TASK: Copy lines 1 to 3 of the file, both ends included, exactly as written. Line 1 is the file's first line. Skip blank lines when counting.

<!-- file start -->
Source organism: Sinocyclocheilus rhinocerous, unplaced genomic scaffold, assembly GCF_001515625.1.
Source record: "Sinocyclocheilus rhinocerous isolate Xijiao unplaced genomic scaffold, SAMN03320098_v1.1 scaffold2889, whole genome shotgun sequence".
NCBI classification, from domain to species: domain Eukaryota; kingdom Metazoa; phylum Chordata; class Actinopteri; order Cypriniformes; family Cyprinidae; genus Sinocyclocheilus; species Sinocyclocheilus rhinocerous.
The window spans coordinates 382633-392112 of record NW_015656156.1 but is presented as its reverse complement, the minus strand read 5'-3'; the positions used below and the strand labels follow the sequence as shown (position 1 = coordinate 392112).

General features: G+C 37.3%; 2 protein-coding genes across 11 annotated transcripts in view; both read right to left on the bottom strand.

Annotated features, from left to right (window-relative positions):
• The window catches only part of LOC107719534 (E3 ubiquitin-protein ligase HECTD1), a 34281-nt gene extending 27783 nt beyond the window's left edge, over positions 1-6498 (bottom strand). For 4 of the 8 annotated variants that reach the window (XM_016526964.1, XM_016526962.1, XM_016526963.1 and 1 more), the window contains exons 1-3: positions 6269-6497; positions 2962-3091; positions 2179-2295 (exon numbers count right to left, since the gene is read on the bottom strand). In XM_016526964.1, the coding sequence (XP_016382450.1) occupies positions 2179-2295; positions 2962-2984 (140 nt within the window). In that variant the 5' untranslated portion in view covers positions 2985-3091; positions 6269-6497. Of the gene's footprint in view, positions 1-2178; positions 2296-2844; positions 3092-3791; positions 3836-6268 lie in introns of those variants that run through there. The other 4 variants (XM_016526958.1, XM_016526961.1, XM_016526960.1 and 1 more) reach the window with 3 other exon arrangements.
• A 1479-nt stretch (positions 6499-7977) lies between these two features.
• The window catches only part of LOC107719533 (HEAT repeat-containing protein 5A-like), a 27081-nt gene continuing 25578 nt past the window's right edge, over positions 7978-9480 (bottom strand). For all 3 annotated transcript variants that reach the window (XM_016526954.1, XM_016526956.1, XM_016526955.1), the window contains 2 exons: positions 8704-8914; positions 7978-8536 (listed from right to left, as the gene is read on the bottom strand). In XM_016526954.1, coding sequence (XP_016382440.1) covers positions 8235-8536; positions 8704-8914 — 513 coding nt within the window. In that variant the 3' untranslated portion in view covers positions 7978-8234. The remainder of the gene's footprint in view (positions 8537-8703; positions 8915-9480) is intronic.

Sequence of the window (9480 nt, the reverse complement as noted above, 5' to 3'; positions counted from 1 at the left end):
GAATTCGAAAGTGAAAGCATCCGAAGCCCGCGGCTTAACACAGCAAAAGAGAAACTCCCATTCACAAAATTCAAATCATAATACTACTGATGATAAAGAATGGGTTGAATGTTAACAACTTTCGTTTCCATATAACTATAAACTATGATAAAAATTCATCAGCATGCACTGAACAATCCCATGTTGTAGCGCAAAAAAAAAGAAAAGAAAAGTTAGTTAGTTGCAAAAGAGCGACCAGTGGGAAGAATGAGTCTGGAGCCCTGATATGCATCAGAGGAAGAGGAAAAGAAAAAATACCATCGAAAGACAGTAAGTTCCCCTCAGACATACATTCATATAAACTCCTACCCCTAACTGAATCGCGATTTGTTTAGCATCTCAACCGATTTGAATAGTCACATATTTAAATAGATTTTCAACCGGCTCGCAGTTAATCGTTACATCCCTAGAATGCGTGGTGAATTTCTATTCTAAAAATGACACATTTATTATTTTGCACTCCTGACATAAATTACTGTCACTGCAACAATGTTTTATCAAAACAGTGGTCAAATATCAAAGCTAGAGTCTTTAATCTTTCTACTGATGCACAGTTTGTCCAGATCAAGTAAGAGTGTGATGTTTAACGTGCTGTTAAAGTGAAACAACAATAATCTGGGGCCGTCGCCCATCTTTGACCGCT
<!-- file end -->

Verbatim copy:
Source organism: Sinocyclocheilus rhinocerous, unplaced genomic scaffold, assembly GCF_001515625.1.
Source record: "Sinocyclocheilus rhinocerous isolate Xijiao unplaced genomic scaffold, SAMN03320098_v1.1 scaffold2889, whole genome shotgun sequence".
NCBI classification, from domain to species: domain Eukaryota; kingdom Metazoa; phylum Chordata; class Actinopteri; order Cypriniformes; family Cyprinidae; genus Sinocyclocheilus; species Sinocyclocheilus rhinocerous.